I do believe that policies produce, you know, one of the– If you like, a risk adjusted passive income better than anything, if that. If that makes sense for people, like, if you actually talk about the risk adjusted passive income and you’re trying to actually solve for what produces the highest amount of passive income for the risk that it’s in, I really do think whole life will take the cake, or at least it can fight with anybody. But that’s not really the goal of necessarily this conversation, per se, to dive into that. But that was correct.

Nate Scott [13:01]:

And so you started, and you, you’ve probably seen, by the way, our four stages of IBC presentation, Cory, or at least you’ve heard me talk about it on the podcast a few times, the idea that you were a really high level saver before you showed up, and this was just a new place to start saving money. 

At some point, you transitioned into what we more call, like, the entrepreneur phase of infinite banking, the entrepreneur phase of life in general. But if we could go back 1 second into your story, you had mentioned you got into residency, you left, and within a few years or within a year or two, you had become a partner with an anesthesia group that got bought by private equity. You had this lump sum of money.

Nate Scott [13:47]:

You’re trying to secure it, but you’re still working now. You’re not a partner anymore, but you’re still working as an anesthesiologist for this new private equity group, correct? So that you transition from an owner to an employee of the group, essentially. And so, as an employee of the firm, how long were you just slaving away as an anesthesiologist? And essentially, you know, we’ve talked about getting burnt out at some point here, Corey.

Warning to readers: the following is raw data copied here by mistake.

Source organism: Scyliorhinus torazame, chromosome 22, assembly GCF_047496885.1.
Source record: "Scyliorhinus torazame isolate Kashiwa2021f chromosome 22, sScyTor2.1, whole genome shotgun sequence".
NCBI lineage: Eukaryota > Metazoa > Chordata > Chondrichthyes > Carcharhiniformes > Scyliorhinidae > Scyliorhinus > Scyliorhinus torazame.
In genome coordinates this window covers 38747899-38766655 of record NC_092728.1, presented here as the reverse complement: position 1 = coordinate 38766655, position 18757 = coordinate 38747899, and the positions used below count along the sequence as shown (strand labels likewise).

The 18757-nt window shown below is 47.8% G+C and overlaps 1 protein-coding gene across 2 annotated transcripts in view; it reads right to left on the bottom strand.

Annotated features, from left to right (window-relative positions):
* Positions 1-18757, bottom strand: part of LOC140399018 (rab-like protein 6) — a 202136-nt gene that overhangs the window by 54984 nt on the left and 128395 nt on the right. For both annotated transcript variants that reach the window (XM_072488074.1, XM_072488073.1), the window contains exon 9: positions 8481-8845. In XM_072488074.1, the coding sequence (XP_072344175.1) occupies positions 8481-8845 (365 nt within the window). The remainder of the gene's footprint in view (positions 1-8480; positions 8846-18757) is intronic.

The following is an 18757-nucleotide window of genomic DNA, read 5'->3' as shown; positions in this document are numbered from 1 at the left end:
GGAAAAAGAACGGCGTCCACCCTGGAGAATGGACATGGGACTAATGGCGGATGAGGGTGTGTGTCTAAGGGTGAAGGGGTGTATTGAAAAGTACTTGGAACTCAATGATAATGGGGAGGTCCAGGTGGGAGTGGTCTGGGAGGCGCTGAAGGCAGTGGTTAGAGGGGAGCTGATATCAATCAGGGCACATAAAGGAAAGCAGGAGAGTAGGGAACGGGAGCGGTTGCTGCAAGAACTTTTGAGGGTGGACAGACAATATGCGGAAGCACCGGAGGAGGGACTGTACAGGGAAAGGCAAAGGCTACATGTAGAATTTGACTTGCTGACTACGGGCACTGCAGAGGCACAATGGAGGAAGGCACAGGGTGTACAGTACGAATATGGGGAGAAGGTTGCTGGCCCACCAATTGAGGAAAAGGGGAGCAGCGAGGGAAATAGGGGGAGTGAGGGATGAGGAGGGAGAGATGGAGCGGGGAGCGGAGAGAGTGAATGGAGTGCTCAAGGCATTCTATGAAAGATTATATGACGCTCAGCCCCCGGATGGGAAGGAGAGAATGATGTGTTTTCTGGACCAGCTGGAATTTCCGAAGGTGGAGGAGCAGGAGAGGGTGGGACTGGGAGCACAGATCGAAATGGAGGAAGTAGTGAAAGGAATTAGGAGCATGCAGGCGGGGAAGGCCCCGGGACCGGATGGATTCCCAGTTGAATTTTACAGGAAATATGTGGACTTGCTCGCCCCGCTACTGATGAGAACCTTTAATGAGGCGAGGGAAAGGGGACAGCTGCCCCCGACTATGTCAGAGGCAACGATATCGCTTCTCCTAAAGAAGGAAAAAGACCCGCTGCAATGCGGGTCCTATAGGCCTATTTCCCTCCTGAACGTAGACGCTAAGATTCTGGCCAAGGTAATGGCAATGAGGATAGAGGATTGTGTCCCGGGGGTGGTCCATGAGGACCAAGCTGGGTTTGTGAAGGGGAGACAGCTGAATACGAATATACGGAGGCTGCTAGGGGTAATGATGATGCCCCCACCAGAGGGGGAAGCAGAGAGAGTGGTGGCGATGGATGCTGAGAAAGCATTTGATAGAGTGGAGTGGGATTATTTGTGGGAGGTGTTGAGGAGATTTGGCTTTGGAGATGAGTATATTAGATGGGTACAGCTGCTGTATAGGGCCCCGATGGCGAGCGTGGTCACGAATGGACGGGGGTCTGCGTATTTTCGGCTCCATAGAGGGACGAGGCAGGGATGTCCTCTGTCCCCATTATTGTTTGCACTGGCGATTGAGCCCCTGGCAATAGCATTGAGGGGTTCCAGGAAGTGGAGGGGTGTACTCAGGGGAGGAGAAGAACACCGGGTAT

When did the scarcity mindset, the high income, the slaving away for it, the saving, the storing, like, essentially, I like to think of it as you became a slave to the love of saving money. I feel like if that resonates with you, that’s, that’s what resonated with me, too. I actually stopped liking the work as much. I just became a slave to the love of saving money, which is fueled by the scarcity mentality.

Nate Scott [14:43]:

Fueled by it. It’s like, hey, but at some point that causes burnout. So take us through that trajectory. You got bought out, you had this money, and you started working really hard, saving as much money as you possibly could. Tell us about that, how that pans out.

Corey Carpenter [14:57]:

Well, it’s interesting how that scarcity mindset financially also played itself out. That fear based mentality was evident in so many aspects of my life. In my anesthesia group, I constantly wanted to see it at the table because I thought, hey, if I don’t take this role on, then I may get cut out or they may not need me if I don’t take on this role. So I ended up being in charge of 100, 104 employees or CRNAs in our group and recruiting and retaining all these people and working full time and being a department chair at a hospital and just taking on way too many roles. 

But all that was kind of, again, scarcity mindset, fear based. I better do it because down the road it’s going to be important. And so I was, I was building up doing all the hard work now, thinking that down the road it’s going to really pay off, not really in the moment, not really realizing the toll that it was taking mentally and just physically, just feeling tired all the time, not being as present of a dad or husband as I want it to be. So I think that it was one of those things where it doesn’t happen.

Corey Carpenter [16:01]: